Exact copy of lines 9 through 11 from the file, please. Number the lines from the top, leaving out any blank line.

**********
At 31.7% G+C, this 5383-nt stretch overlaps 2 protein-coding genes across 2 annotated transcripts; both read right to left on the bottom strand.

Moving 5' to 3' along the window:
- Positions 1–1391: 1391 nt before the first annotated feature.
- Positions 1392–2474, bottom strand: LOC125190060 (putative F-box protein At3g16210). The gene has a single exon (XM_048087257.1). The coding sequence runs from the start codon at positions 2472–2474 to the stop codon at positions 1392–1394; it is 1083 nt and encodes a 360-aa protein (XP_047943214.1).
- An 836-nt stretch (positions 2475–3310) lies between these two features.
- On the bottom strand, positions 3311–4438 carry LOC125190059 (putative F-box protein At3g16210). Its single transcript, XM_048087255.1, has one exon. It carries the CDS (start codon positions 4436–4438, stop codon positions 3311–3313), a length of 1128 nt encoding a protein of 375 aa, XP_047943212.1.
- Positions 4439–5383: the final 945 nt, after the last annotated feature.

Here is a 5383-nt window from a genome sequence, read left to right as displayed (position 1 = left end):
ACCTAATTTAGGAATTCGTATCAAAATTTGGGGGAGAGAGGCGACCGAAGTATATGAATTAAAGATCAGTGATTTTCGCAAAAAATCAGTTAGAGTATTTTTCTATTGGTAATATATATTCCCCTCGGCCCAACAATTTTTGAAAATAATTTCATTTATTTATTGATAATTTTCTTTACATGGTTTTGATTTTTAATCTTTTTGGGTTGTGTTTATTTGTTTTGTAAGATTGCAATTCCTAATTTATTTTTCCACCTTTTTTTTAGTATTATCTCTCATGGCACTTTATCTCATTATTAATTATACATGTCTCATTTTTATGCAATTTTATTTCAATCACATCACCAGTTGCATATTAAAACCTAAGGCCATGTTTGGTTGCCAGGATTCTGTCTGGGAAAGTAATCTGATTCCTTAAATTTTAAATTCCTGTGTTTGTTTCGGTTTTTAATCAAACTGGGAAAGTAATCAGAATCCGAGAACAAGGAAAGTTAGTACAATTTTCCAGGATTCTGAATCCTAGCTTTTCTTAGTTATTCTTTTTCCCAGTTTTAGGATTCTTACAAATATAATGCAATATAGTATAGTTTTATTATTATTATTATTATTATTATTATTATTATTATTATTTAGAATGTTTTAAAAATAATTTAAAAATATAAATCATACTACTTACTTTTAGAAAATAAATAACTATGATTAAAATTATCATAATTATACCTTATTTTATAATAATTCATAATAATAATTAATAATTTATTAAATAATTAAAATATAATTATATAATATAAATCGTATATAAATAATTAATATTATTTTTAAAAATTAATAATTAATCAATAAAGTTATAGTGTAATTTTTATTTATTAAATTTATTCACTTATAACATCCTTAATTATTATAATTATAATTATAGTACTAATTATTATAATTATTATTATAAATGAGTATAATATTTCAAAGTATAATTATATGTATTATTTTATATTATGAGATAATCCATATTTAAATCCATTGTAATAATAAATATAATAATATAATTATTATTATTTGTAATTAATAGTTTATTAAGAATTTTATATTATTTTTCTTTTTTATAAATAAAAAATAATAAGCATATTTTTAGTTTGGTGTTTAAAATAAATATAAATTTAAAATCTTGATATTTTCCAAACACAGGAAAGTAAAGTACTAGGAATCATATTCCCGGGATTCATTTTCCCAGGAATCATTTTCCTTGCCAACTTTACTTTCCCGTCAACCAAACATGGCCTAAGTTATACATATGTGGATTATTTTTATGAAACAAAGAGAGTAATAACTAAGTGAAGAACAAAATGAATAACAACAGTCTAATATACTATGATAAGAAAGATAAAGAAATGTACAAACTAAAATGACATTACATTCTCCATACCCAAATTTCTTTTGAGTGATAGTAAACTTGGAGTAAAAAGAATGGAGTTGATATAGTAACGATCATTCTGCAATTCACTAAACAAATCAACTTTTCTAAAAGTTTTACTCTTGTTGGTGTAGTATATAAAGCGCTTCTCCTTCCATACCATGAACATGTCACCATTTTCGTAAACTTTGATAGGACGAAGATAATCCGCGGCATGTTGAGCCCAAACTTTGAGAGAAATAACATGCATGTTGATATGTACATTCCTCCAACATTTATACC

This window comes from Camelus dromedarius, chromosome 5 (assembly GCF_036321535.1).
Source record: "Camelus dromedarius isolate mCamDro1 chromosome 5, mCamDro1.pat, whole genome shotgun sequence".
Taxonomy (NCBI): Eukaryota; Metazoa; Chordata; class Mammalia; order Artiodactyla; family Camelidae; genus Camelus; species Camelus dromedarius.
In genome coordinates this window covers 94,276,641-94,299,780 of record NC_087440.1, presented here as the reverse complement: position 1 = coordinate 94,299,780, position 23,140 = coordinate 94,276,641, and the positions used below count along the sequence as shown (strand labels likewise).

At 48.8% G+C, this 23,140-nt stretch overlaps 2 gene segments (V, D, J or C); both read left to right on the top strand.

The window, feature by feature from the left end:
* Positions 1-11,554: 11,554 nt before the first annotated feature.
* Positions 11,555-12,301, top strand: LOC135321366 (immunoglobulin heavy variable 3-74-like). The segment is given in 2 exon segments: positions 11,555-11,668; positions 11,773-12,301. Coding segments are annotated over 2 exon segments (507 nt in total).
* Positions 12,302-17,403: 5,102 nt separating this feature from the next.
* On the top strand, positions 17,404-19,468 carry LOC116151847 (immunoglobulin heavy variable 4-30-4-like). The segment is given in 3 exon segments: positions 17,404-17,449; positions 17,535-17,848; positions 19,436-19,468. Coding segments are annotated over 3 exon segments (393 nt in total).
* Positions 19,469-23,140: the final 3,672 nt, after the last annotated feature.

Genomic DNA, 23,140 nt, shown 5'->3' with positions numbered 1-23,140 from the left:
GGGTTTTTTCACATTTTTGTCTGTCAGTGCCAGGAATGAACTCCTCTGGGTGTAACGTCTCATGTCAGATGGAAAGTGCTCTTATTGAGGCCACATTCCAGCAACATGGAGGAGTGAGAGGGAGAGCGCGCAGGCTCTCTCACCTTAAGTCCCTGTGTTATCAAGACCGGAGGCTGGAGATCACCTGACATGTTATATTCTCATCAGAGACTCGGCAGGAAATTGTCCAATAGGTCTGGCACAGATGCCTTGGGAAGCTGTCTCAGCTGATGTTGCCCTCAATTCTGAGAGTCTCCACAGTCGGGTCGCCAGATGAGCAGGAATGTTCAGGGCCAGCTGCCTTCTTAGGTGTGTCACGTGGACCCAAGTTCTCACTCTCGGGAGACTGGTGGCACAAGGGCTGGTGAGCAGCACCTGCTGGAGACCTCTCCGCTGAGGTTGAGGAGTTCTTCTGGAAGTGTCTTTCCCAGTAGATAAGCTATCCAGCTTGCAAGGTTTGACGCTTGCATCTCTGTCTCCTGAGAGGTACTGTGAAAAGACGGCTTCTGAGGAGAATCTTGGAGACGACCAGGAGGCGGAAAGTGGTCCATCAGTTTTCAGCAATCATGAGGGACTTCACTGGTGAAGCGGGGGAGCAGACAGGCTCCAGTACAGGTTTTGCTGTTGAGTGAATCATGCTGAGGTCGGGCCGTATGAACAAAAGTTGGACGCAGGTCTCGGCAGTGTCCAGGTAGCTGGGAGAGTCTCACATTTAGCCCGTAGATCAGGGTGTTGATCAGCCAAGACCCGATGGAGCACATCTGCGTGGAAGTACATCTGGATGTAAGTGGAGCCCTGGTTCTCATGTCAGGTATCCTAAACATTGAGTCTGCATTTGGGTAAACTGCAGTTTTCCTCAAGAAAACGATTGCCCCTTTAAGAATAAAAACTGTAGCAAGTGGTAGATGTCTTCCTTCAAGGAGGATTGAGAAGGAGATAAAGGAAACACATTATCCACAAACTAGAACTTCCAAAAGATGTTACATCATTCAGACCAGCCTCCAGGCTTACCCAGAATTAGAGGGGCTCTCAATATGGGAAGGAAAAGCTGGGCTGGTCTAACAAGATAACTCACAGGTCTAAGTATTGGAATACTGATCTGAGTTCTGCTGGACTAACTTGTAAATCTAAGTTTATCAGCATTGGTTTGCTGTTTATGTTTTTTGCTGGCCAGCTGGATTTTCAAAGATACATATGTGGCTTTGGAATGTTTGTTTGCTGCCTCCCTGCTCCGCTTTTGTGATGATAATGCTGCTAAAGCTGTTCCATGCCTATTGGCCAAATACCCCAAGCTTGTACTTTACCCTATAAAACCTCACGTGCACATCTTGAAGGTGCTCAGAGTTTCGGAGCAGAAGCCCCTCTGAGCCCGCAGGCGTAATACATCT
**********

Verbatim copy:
ACCTAATTTAGGAATTCGTATCAAAATTTGGGGGAGAGAGGCGACCGAAGTATATGAATTAAAGATCAGTGATTTTCGCAAAAAATCAGTTAGAGTATTTTTCTATTGGTAATATATATTCCCCTCGGCCCAACAATTTTTGAAAATAATTTCATTTATTTATTGATAATTTTCTTTACATGGTTTTGATTTTTAATCTTTTTGGGTTGTGTTTATTTGTTTTGTAAGATTGCAATTCCTAATTTATTTTTCCACCTTTTTTTTAGTATTATCTCTCATGGCACTTTATCTCATTATTAATTATACATGTCTCATTTTTATGCAATTTTATTTCAATCACATCACCAGTTGCATATTAAAACCTAAGGCCATGTTTGGTTGCCAGGATTCTGTCTGGGAAAGTAATCTGATTCCTTAAATTTTAAATTCCTGTGTTTGTTTCGGTTTTTAATCAAACTGGGAAAGTAATCAGAATCCGAGAACAAGGAAAGTTAGTACAATTTTCCAGGATTCTGAATCCTAGCTTTTCTTAGTTATTCTTTTTCCCAGTTTTAGGATTCTTACAAATATAATGCAATATAGTATAGTTTTATTATTATTATTATTATTATTATTATTATTATTATTATTTAGAATGTTTTAAAAATAATTTAAAAATATAAATCATACTACTTACTTTTAGAAAATAAATAACTATGATTAAAATTATCATAATTATACCTTATTTTATAATAATTCATAATAATAATTAATAATTTATTAAATAATTAAAATATAATTATATAATATAAATCGTATATAAATAATTAATATTATTTTTAAAAATTAATAATTAATCAATAAAGTTATAGTGTAATTTTTATTTATTAAATTTATTCACTTATAACATCCTTAATTATTATAATTATAATTATAGTACTAATTATTATAATTATTATTATAAATGAGTATAATATTTCAAAGTATAATTATATGTATTATTTTATATTATGAGATAATCCATATTTAAATCCATTGTAATAATAAATATAATAATATAATTATTATTATTTGTAATTAATAGTTTATTAAGAATTTTATATTATTTTTCTTTTTTATAAATAAAAAATAATAAGCATATTTTTAGTTTGGTGTTTAAAATAAATATAAATTTAAAATCTTGATATTTTCCAAACACAGGAAAGTAAAGTACTAGGAATCATATTCCCGGGATTCATTTTCCCAGGAATCATTTTCCTTGCCAACTTTACTTTCCCGTCAACCAAACATGGCCTAAGTTATACATATGTGGATTATTTTTATGAAACAAAGAGAGTAATAACTAAGTGAAGAACAAAATGAATAACAACAGTCTAATATACTATGATAAGAAAGATAAAGAAATGTACAAACTAAAATGACATTACATTCTCCATACCCAAATTTCTTTTGAGTGATAGTAAACTTGGAGTAAAAAGAATGGAGTTGATATAGTAACGATCATTCTGCAATTCACTAAACAAATCAACTTTTCTAAAAGTTTTACTCTTGTTGGTGTAGTATATAAAGCGCTTCTCCTTCCATACCATGAACATGTCACCATTTTCGTAAACTTTGATAGGACGAAGATAATCCGCGGCATGTTGAGCCCAAACTTTGAGAGAAATAACATGCATGTTGATATGTACATTCCTCCAACATTTATACC

This window comes from Camelus dromedarius, chromosome 5 (assembly GCF_036321535.1).
Source record: "Camelus dromedarius isolate mCamDro1 chromosome 5, mCamDro1.pat, whole genome shotgun sequence".